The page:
Several students in Walled Lake, Michigan, a city about 20 miles northwest of Detroit, said they have been put through the fire when classes moved online due to the ongoing COVID-19 pandemic, leaving them stressed out and voicing their opinions on the workload they have been getting these past few weeks. College students in Walled Lake, which has about 7,000 residents, said they’re like many students in Michigan who are stressed with the added work this semester has given them. Tasks at hand
“I feel like in some ways my workload has doubled even though I’m taking the same amount of credits as I usually do,” said, Emily Goins, an Oakland Community College student. “Learning in a remote environment is very different from learning face-to-face, and personally it is a lot more difficult to retain the information when I am teaching it to myself.”
Oakland Community College (OCC) – Highland Lakes Campus located in Waterford has remained closed for months only allowing calls to the offices of OCC. Credit: Lance Limbo
Women students at Michigan State University are nearly two times as likely to experience anxiety than men, according to the 2016 State of Spartan Health survey. The survey, administered by Dennis Martell, health education services coordinator at Olin Health Center, is conducted every two years as a part of the National College Health Assessment. It covers sexual and mental health; alcohol, tobacco and drug use; weight, nutrition and exercise; and personal safety and violence. Of the thousand students surveyed at Michigan State University, almost 26 percent of women reported having anxiety, compared to 16 percent of men. Nationally, 22 percent of women and 19 percent of men reported having anxiety in 2015.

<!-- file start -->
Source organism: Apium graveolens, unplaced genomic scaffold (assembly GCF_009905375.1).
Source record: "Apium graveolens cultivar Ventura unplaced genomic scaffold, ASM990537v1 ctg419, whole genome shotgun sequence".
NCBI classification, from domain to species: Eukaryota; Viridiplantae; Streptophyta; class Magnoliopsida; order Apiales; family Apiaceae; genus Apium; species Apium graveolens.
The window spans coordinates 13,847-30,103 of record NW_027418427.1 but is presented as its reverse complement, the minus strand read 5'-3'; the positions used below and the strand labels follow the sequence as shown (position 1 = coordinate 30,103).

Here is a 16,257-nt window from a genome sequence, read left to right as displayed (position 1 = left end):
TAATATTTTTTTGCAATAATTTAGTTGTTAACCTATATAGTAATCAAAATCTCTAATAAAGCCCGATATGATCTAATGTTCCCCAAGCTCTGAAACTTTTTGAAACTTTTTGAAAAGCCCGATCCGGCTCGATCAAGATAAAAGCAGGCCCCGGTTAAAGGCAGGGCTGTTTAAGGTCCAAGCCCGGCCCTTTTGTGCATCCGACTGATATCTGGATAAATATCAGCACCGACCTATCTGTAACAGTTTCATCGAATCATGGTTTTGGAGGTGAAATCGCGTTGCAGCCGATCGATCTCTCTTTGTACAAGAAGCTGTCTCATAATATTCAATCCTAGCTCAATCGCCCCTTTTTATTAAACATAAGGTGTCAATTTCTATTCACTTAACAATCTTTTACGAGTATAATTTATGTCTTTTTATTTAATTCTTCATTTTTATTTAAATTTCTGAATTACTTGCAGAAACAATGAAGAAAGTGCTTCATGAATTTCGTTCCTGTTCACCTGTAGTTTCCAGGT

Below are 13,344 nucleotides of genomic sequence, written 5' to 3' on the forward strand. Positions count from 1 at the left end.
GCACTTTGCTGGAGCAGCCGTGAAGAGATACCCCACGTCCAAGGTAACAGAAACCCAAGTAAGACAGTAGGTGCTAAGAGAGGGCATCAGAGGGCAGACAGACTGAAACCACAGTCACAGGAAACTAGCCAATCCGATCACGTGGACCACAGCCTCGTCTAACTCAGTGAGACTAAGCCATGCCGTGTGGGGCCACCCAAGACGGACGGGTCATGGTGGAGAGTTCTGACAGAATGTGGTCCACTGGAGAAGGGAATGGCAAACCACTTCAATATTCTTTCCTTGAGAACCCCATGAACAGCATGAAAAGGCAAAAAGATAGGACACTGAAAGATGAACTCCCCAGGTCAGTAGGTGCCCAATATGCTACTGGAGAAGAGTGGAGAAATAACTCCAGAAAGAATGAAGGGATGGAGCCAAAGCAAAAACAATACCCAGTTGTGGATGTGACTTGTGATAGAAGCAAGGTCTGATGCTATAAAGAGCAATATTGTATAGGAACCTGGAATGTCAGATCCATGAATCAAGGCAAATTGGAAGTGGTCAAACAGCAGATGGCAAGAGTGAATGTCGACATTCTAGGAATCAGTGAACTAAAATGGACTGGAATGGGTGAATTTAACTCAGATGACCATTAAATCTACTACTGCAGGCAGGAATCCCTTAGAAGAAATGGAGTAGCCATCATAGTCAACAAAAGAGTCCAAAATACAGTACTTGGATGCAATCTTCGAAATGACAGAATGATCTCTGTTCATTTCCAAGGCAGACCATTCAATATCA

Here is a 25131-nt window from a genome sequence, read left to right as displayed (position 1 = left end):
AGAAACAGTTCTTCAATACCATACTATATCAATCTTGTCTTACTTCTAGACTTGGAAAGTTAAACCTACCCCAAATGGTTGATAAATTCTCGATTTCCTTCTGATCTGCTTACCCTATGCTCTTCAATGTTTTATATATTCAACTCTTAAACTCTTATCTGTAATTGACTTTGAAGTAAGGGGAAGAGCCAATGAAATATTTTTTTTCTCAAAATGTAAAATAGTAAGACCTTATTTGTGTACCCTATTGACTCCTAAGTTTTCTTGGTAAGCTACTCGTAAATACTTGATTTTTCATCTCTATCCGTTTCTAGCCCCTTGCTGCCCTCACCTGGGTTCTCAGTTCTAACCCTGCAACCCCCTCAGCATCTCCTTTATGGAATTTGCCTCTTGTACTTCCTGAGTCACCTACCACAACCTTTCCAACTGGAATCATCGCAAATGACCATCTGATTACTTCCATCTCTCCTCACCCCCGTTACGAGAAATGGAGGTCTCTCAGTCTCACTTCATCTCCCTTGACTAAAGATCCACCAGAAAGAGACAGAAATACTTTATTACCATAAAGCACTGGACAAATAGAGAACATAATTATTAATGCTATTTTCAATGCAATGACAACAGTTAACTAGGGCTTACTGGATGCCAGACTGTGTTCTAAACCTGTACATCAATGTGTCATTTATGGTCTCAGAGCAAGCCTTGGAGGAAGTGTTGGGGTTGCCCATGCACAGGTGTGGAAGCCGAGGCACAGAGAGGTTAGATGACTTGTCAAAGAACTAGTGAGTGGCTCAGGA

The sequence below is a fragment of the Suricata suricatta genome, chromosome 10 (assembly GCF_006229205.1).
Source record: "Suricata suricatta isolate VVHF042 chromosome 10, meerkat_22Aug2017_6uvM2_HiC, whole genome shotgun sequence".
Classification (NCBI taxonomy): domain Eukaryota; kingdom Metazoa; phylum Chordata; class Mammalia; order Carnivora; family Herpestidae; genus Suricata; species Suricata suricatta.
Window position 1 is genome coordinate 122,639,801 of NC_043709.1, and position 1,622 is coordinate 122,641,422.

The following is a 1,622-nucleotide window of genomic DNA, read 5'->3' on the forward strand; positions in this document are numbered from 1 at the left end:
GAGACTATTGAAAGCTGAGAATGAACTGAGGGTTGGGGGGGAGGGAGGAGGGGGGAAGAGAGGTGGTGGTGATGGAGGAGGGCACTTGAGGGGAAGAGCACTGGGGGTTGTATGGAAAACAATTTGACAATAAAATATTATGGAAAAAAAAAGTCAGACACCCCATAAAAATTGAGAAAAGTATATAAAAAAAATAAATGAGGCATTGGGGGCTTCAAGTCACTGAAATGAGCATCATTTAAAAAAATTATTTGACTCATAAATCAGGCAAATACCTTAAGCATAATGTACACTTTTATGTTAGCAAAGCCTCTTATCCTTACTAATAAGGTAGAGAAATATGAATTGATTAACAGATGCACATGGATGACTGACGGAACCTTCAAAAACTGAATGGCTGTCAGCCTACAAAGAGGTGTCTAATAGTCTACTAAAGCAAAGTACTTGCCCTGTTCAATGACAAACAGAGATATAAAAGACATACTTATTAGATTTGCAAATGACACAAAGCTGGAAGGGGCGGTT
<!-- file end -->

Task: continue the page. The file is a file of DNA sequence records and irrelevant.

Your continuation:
By PATRICK LYONS
Capital News Service
LANSING – Life-threatening eating disorders can develop and affect athletes differently than non-athletes, experts say. In 2009, 13 percent of Michigan high school students reported some levels of anorexic behavior, while 7 percent reported bulimic behavior, according to a survey by the Department of Education. There is little difference between the percentages of athletes and non-athletes with eating disorders, but athletes face stress and situations that can provoke a disorder to manifest, said Marty Ewing, an associate professor of kinesiology at Michigan State University. “We have the same body image issues outside of sports that we do in sports,” she said. “We just have a better stage for judging athletes’ appearances and athletes have a better stage for judging themselves against others,” Ewing said.